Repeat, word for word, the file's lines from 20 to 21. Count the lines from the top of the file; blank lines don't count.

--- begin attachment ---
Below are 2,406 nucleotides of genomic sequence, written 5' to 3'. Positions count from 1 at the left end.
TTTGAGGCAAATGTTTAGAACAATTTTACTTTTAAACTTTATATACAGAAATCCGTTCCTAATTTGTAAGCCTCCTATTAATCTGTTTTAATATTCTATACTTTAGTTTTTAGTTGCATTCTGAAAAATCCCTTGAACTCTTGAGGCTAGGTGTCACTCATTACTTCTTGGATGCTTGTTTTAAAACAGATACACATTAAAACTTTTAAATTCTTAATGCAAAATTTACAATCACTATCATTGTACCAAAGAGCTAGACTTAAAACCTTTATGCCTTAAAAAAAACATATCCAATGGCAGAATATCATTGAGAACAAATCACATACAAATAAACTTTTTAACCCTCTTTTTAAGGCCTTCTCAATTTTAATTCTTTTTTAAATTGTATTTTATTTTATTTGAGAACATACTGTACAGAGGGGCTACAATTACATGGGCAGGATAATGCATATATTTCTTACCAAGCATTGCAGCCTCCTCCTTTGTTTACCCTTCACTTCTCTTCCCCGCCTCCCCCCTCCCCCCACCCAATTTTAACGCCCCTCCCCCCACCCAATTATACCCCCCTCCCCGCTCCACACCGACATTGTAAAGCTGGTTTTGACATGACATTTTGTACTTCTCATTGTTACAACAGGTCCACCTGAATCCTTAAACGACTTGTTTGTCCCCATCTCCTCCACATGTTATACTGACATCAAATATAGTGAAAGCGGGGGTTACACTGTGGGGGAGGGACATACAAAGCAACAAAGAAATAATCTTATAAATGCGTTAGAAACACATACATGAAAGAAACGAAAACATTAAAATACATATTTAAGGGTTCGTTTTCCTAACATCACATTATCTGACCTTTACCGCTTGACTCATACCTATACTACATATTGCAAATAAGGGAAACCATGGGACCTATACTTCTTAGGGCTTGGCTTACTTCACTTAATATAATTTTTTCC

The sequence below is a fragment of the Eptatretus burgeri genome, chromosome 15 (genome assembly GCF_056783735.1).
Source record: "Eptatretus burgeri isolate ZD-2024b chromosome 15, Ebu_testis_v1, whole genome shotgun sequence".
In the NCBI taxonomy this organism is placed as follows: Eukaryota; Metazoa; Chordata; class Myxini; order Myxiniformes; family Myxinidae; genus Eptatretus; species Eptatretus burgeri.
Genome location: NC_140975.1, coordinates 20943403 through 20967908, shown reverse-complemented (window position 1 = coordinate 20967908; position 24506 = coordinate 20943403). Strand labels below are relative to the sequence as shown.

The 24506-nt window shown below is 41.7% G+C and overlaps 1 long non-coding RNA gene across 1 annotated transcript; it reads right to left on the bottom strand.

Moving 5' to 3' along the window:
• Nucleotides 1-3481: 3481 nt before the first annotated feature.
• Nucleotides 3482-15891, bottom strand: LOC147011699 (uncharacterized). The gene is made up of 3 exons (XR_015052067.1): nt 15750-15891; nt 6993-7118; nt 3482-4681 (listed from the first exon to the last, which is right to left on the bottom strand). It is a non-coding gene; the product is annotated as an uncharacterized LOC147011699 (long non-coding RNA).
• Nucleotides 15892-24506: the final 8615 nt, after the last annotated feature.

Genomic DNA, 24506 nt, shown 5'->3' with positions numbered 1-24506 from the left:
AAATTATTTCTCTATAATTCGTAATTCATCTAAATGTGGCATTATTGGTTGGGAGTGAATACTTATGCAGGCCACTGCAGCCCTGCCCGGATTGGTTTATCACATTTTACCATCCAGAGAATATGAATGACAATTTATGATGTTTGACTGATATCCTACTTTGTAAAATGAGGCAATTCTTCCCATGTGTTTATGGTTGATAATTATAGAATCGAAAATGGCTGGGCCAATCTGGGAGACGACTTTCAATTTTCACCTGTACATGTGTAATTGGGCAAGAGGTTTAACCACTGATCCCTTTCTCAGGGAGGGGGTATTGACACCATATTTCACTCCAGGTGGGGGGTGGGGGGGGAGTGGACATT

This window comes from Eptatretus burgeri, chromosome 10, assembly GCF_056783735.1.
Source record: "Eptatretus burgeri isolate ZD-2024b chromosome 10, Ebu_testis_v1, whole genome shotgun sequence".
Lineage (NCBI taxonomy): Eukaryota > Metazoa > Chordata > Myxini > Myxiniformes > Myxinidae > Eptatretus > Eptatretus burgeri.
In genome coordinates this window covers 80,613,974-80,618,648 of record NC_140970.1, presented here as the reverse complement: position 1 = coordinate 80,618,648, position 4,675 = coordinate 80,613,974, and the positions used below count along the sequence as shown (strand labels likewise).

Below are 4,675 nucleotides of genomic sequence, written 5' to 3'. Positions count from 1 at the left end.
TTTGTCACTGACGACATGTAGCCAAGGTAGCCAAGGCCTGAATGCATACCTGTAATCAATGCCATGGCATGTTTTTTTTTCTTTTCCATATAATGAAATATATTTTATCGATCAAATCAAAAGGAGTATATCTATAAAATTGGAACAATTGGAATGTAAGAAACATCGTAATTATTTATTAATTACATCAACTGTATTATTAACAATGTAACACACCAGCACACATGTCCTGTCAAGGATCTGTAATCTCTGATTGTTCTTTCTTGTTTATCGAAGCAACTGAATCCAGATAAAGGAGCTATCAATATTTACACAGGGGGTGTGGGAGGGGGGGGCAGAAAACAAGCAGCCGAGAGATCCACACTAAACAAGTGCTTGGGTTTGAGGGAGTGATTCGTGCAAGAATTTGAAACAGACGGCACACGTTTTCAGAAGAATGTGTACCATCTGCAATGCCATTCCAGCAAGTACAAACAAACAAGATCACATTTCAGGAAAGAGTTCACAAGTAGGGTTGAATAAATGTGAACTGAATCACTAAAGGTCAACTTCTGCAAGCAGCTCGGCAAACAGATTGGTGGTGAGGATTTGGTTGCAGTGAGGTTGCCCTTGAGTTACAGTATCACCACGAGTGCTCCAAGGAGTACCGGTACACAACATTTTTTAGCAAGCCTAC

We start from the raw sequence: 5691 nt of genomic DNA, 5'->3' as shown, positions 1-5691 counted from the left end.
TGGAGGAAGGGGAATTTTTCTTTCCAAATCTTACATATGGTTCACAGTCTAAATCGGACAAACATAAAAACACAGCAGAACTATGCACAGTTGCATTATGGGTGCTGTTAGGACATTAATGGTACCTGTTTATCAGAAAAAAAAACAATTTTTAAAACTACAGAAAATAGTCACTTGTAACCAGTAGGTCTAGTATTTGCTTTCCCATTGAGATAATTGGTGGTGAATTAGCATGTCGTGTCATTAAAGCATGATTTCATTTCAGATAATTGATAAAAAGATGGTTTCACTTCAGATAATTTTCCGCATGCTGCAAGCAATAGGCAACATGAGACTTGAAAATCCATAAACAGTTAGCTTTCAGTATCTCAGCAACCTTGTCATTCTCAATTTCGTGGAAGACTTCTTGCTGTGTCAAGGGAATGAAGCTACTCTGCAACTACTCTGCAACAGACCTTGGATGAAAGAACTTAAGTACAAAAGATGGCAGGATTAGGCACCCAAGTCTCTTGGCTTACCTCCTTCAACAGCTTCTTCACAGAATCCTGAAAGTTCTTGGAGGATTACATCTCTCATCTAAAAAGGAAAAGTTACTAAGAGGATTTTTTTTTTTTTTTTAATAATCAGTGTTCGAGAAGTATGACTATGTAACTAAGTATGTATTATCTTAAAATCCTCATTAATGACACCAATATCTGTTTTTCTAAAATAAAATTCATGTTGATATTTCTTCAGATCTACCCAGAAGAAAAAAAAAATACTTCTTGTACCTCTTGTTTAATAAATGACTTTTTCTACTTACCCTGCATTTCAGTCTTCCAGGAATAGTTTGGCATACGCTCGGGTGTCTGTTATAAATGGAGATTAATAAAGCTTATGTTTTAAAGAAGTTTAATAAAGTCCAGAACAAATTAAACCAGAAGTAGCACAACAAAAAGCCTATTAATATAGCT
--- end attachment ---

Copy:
We start from the raw sequence: 5691 nt of genomic DNA, 5'->3' as shown, positions 1-5691 counted from the left end.
TGGAGGAAGGGGAATTTTTCTTTCCAAATCTTACATATGGTTCACAGTCTAAATCGGACAAACATAAAAACACAGCAGAACTATGCACAGTTGCATTATGGGTGCTGTTAGGACATTAATGGTACCTGTTTATCAGAAAAAAAAACAATTTTTAAAACTACAGAAAATAGTCACTTGTAACCAGTAGGTCTAGTATTTGCTTTCCCATTGAGATAATTGGTGGTGAATTAGCATGTCGTGTCATTAAAGCATGATTTCATTTCAGATAATTGATAAAAAGATGGTTTCACTTCAGATAATTTTCCGCATGCTGCAAGCAATAGGCAACATGAGACTTGAAAATCCATAAACAGTTAGCTTTCAGTATCTCAGCAACCTTGTCATTCTCAATTTCGTGGAAGACTTCTTGCTGTGTCAAGGGAATGAAGCTACTCTGCAACTACTCTGCAACAGACCTTGGATGAAAGAACTTAAGTACAAAAGATGGCAGGATTAGGCACCCAAGTCTCTTGGCTTACCTCCTTCAACAGCTTCTTCACAGAATCCTGAAAGTTCTTGGAGGATTACATCTCTCATCTAAAAAGGAAAAGTTACTAAGAGGATTTTTTTTTTTTTTTTAATAATCAGTGTTCGAGAAGTATGACTATGTAACTAAGTATGTATTATCTTAAAATCCTCATTAATGACACCAATATCTGTTTTTCTAAAATAAAATTCATGTTGATATTTCTTCAGATCTACCCAGAAGAAAAAAAAAATACTTCTTGTACCTCTTGTTTAATAAATGACTTTTTCTACTTACCCTGCATTTCAGTCTTCCAGGAATAGTTTGGCATACGCTCGGGTGTCTGTTATAAATGGAGATTAATAAAGCTTATGTTTTAAAGAAGTTTAATAAAGTCCAGAACAAATTAAACCAGAAGTAGCACAACAAAAAGCCTATTAATATAGCT